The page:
How to allow some kinds of invalid JSON with System.Text.Json

In this article, you will learn how to allow comments, trailing commas, and quoted numbers in JSON, and how to write numbers as strings.

Allow comments and trailing commas

By default, comments and trailing commas are not allowed in JSON. To allow comments in the JSON, set the JsonSerializerOptions.ReadCommentHandling property to JsonCommentHandling.Skip. And to allow trailing commas, set the JsonSerializerOptions.AllowTrailingCommas property to true. The following example shows how to allow both:

var options = new JsonSerializerOptions
{
    ReadCommentHandling = JsonCommentHandling.Skip,
    AllowTrailingCommas = true,
};
var weatherForecast = JsonSerializer.Deserialize<WeatherForecast>(jsonString, options);
Dim options As JsonSerializerOptions = New JsonSerializerOptions With {
    .ReadCommentHandling = JsonCommentHandling.Skip,
    .AllowTrailingCommas = True
}
Dim weatherForecast1 = JsonSerializer.Deserialize(Of WeatherForecast)(jsonString, options)

Here's example JSON with comments and a trailing comma:

{
  "Date": "2019-08-01T00:00:00-07:00",
  "TemperatureCelsius": 25, // Fahrenheit 77
  "Summary": "Hot", /* Zharko */
  // Comments on
  /* separate lines */
}

Allow or write numbers in quotes

Some serializers encode numbers as JSON strings (surrounded by quotes).

For example:

{
    "DegreesCelsius": "23"
}

Instead of:

{
    "DegreesCelsius": 23
}

To serialize numbers in quotes or accept numbers in quotes across the entire input object graph, set JsonSerializerOptions.NumberHandling as shown in the following example:

using System;
using System.Text.Json;
using System.Text.Json.Serialization;

namespace QuotedNumbers
{
    public class Forecast
    {
        public DateTime Date { get; init; }
        public int TemperatureC { get; set; }
        public string Summary { get; set; }
    };

    public class Program
    {
        public static void Main()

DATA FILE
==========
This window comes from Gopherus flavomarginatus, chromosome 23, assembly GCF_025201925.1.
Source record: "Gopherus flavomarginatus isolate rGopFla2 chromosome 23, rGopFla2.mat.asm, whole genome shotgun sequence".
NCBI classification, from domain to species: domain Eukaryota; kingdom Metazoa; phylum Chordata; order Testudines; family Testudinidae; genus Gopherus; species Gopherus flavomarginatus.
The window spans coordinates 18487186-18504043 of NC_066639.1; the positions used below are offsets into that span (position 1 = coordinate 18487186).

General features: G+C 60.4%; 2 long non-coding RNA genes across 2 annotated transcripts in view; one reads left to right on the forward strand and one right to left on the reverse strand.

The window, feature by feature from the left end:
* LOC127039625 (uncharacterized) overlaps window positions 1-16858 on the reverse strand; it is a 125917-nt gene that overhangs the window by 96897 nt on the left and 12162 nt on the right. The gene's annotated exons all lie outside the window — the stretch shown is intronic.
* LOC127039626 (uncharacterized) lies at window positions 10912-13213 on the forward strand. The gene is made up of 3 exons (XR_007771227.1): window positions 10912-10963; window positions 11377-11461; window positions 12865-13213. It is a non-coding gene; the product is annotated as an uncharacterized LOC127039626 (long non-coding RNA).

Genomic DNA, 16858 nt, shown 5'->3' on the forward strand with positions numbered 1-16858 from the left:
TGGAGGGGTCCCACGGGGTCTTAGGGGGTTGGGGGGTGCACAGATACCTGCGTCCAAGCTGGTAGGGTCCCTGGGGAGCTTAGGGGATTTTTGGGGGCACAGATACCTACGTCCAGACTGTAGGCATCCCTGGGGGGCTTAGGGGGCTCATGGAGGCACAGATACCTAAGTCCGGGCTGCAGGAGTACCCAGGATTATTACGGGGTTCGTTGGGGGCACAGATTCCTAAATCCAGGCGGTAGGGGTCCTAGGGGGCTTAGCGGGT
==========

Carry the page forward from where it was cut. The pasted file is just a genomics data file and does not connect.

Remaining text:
{
            Forecast forecast = new()
            {
                Date = DateTime.Now,
                TemperatureC = 40,
                Summary = "Hot"
            };

            JsonSerializerOptions options = new()
            {
                NumberHandling =
                    JsonNumberHandling.AllowReadingFromString |
                    JsonNumberHandling.WriteAsString,
                WriteIndented = true
            };

            string forecastJson =
                JsonSerializer.Serialize<Forecast>(forecast, options);

            Console.WriteLine($"Output JSON:\n{forecastJson}");

            Forecast forecastDeserialized =
                JsonSerializer.Deserialize<Forecast>(forecastJson, options);

            Console.WriteLine($"Date: {forecastDeserialized.Date}");
            Console.WriteLine($"TemperatureC: {forecastDeserialized.TemperatureC}");
            Console.WriteLine($"Summary: {forecastDeserialized.Summary}");
        }
    }
}

// Produces output like the following example:
//
//Output JSON:
//{
//  "Date": "2020-10-23T12:27:06.4017385-07:00",
//  "TemperatureC": "40",
//  "Summary": "Hot"
//}
//Date: 10/23/2020 12:27:06 PM
//TemperatureC: 40
//Summary: Hot
Imports System.Text.Json
Imports System.Text.Json.Serialization

Namespace QuotedNumbers

    Public Class Forecast
        Public Property [Date] As Date
        Public Property TemperatureC As Integer
        Public Property Summary As String
    End Class

    Public NotInheritable Class Program

        Public Shared Sub Main()
            Dim forecast1 As New Forecast() With {
                .[Date] = Date.Now,
                .TemperatureC = 40,
                .Summary = "Hot"
                }

            Dim options As New JsonSerializerOptions() With {
                .NumberHandling = JsonNumberHandling.AllowReadingFromString Or
                        JsonNumberHandling.WriteAsString,
                .WriteIndented = True
                }

            Dim forecastJson As String = JsonSerializer.Serialize(forecast1, options)

            Console.WriteLine($"Output JSON:{forecastJson}")

            Dim forecastDeserialized As Forecast = JsonSerializer.Deserialize(Of Forecast)(forecastJson, options)

            Console.WriteLine($"Date: {forecastDeserialized.[Date]}")
            Console.WriteLine($"TemperatureC: {forecastDeserialized.TemperatureC}")
            Console.WriteLine($"Summary: {forecastDeserialized.Summary}")
        End Sub

    End Class

End Namespace

' Produces output like the following example:
'
'Output JSON:
'{
'  "Date": "2020-10-23T12:27:06.4017385-07:00",
'  "TemperatureC": "40",
'  "Summary": "Hot"
'}
'Date: 10/23/2020 12:27:06 PM
'TemperatureC: 40
'Summary: Hot

When you use System.Text.Json indirectly through ASP.NET Core, quoted numbers are allowed when deserializing because ASP.NET Core specifies web default options.

To allow or write quoted numbers for specific properties, fields, or types, use the [JsonNumberHandling] attribute.

System.Text.Json in .NET Core 3.1 doesn't support serializing or deserializing numbers surrounded by quotation marks. For more information, see Allow or write numbers in quotes.

See also